anneli rufus
the farewell chronicles
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When someone in your life dies, you expect to feel sad. And you're expected to feel sad. Hallmark sympathy cards and sad songs tell you to grieve, then straighten up and get over it.

But life and death are a lot more complicated than that. Sometimes we feel a lot of other ways along with sorrow. Or we feel them before sorrow. Or after. Or even instead of sorrow. Out of the blue surge these other feelings -- nasty, sticky, messy ones. A rush, say, of bittersweet relief. Or regret. Revulsion over horrible things you saw or heard that, no matter how hard you try, you can't forget. Self-absorption. Terror. Greed. Sometimes you feel a forbidden jolt of joy. And sometimes, shock of shocks, you feel nothing at all.

Remember just being glad the wait was over?

Remember that buzz in your gut when you first heard about the death of your ex, or the death of your cousin who used to call you a Hobbit? Remember when the last person on earth who knew your darkest secret passed away?

Remember how you'd lie awake at night wishing you hadn't mocked his mullet, wishing you'd phoned her more often, wishing you'd kept some of your promises?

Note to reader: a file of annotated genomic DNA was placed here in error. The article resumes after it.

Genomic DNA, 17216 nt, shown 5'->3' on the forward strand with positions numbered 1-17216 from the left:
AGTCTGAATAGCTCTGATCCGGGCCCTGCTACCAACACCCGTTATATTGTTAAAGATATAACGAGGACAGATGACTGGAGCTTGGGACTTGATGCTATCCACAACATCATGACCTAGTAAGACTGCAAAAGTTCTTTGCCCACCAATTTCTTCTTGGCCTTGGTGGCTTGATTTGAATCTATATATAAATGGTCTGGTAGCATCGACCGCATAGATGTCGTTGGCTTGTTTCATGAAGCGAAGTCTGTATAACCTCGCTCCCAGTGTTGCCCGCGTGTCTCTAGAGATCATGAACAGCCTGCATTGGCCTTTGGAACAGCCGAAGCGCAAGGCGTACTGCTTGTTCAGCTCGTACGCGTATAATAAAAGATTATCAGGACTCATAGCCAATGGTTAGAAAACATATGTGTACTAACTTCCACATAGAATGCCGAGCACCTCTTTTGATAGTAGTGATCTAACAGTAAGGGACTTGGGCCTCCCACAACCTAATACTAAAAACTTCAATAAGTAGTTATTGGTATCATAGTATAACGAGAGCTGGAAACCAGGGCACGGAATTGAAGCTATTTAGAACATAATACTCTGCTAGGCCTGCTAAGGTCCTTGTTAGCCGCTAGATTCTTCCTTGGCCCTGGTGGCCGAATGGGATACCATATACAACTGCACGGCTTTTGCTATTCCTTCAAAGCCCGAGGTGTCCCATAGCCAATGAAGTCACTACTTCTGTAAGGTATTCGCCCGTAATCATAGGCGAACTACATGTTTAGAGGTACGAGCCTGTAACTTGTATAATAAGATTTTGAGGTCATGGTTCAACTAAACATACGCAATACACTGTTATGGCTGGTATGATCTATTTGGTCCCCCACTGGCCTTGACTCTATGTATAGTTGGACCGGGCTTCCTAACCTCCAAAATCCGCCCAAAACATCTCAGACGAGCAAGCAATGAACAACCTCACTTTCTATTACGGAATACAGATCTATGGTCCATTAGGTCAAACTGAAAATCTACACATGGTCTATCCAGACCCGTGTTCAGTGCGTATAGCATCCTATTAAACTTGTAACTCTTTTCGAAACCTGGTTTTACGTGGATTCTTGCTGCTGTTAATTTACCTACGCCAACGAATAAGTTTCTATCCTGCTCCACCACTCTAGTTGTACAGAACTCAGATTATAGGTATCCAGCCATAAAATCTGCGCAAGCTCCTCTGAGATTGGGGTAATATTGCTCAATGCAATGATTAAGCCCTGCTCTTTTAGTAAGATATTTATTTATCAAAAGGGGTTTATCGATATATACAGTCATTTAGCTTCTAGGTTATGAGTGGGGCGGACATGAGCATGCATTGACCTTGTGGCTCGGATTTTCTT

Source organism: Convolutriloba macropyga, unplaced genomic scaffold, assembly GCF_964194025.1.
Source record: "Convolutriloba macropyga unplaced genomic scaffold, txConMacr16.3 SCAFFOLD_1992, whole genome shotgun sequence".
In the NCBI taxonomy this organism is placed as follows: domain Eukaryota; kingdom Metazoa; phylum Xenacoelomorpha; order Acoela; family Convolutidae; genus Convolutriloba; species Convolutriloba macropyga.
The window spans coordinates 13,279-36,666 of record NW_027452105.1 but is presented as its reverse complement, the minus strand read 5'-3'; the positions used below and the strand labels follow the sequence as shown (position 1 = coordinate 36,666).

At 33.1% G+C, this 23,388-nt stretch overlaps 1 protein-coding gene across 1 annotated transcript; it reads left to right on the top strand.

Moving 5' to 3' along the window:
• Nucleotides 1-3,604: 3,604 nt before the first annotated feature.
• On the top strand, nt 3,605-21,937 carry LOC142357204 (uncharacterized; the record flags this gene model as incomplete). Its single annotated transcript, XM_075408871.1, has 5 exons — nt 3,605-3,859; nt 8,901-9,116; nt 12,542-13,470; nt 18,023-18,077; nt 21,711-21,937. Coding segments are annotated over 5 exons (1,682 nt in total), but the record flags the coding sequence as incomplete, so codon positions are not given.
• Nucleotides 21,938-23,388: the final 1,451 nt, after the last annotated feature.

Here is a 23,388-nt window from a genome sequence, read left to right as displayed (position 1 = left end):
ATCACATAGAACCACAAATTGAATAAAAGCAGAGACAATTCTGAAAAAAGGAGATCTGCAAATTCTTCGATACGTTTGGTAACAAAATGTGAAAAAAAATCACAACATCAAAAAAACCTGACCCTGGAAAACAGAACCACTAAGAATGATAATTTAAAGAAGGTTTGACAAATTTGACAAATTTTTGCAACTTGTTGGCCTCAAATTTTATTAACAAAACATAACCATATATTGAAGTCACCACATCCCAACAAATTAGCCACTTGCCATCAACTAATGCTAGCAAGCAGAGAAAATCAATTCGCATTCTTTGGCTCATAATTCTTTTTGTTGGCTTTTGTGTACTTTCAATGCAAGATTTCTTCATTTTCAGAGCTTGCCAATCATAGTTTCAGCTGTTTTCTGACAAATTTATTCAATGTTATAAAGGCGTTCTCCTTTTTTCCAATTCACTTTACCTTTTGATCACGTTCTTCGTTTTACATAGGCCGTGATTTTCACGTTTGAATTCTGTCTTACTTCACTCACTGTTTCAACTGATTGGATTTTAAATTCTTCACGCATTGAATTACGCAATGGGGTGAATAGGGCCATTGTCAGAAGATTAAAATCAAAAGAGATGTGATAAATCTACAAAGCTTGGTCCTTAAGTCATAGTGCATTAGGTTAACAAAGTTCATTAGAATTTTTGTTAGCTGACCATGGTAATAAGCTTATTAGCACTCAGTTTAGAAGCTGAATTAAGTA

Remember how you laughed at the funeral?

Remember how your aunts fought over the jewelry?

Remember how, after your loved one died, you kept looking around at everyone else and wondering why all those jerks were still alive?

"Wry humor and brutal candor couched in gorgeous prose."

-- Library Journal


It's so startling. We never had a clue. No one ever warned us about these feelings. And they shock us. They shame us. The sad songs and sympathy cards convinced us long ago that there is both a "right" way and a "wrong" way to mourn, and that our way is all wrong. So we lash out at ourselves, using the names we are sure society would call us if it only knew:

Unfaithful. Unfilial. Unfeeling. Infantile. Cold. Cruel. Selfish. Insane.

In a culture that avoids talking about death in the first place, our nasty, sticky, messy but all too true responses have become the ultimate taboo. We're too freaked out over what they might reveal about us to ever really face them.

The Farewell Chronicles breaks that silence. Drawing on dozens of true experiences, mixing real life into the bigger picture, it navigates those weird frontiers, those borderlands that are so far away yet always so near. Never trying to Hallmark-card you, The Farewell Chronicles revisits those moments when everything suddenly changed. Those moments when you realized that there are such things as never and forever. Before and after. Then and now. Those moments, some of the most astounding you'll ever know, that lurk just one breath or one heartbeat away from your ordinary daily walking-around, eating-hotdogs life. Those moments when you realized that no two deaths are ever alike, and that every death is, for the living, a wake-up call.


2009 anneli rufus